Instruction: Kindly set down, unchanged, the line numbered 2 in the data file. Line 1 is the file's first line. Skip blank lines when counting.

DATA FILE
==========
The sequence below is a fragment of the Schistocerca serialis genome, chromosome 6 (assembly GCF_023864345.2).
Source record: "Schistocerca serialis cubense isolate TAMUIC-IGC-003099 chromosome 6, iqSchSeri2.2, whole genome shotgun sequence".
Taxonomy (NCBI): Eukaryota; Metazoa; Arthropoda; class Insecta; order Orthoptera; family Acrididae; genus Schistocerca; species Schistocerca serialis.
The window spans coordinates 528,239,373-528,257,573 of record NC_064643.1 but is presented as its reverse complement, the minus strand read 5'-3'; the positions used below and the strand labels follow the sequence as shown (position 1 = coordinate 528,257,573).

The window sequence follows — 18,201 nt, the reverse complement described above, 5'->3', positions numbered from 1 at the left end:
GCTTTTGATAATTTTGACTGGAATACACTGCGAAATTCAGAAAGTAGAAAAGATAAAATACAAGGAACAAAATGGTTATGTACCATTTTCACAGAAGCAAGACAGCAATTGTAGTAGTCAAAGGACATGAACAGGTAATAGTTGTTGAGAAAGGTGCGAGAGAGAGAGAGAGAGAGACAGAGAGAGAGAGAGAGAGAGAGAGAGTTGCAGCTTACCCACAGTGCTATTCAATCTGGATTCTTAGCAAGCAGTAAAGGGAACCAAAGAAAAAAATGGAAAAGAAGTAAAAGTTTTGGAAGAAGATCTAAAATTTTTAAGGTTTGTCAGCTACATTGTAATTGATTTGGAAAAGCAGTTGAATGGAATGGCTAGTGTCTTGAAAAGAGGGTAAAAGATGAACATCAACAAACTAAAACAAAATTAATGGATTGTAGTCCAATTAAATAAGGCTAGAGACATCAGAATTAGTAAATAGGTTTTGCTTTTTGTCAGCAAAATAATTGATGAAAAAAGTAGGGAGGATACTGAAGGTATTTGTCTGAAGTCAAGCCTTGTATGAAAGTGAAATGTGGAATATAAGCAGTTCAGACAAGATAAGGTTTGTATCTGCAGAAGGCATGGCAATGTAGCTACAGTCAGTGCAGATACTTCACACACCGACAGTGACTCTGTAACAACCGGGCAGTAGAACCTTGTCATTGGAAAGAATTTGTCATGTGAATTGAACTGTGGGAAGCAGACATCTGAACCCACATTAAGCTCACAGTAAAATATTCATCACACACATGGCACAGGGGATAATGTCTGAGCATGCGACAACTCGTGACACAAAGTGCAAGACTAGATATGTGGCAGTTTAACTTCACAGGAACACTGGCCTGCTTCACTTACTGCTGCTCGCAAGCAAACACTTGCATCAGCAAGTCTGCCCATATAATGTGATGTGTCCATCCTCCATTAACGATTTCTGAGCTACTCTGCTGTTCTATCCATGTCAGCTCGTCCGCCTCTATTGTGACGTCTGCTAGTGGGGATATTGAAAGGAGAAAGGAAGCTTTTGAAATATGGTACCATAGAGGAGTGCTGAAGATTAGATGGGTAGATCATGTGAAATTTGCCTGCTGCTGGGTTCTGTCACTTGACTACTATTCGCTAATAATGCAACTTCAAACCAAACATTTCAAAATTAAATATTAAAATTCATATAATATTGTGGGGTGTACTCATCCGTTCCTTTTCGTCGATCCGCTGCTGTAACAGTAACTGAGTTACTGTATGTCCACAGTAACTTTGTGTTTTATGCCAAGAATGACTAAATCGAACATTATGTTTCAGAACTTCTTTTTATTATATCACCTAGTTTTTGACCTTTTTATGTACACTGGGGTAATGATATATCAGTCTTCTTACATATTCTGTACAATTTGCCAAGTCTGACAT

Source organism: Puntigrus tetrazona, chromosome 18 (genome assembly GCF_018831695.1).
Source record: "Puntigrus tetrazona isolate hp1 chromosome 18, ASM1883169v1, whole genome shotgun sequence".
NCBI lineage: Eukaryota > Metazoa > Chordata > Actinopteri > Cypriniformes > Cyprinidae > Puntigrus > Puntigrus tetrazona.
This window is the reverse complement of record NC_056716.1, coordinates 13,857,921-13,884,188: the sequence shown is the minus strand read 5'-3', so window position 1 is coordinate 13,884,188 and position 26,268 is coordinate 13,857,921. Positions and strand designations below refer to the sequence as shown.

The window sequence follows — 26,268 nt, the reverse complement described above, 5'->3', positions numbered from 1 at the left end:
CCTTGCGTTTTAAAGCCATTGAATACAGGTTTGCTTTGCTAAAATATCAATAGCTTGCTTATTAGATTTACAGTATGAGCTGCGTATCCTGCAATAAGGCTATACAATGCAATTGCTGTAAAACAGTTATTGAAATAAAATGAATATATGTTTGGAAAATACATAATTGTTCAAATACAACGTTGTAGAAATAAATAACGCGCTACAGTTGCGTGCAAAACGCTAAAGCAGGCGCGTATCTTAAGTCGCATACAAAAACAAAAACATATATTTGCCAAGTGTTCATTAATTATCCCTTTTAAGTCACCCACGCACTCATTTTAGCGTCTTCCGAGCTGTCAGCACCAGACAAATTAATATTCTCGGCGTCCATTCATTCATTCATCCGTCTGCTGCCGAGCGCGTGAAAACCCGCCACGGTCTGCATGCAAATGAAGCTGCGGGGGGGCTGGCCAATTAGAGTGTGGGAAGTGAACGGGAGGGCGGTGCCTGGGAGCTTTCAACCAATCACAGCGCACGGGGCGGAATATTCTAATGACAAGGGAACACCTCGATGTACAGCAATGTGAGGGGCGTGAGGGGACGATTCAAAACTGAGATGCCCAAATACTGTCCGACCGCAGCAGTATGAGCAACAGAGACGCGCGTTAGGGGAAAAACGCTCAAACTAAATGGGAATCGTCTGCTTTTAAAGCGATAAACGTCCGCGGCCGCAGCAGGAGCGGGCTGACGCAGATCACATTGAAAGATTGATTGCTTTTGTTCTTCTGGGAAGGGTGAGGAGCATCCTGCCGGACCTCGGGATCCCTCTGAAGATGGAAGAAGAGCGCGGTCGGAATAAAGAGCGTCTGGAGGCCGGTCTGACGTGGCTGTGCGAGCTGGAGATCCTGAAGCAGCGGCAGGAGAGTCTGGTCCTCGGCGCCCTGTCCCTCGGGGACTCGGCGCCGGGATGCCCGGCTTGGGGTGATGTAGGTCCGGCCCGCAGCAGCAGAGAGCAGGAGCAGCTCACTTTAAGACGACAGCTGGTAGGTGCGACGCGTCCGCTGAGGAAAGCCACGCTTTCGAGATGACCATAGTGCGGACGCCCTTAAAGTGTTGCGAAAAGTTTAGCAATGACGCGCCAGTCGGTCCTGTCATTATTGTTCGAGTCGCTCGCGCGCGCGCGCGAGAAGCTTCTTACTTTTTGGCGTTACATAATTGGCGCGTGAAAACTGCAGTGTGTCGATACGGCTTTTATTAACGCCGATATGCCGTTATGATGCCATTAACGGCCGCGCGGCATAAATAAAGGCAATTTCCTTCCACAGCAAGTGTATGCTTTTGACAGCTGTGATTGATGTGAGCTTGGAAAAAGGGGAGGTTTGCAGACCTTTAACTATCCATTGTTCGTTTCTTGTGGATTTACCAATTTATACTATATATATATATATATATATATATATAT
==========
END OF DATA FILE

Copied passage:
Source record: "Schistocerca serialis cubense isolate TAMUIC-IGC-003099 chromosome 6, iqSchSeri2.2, whole genome shotgun sequence".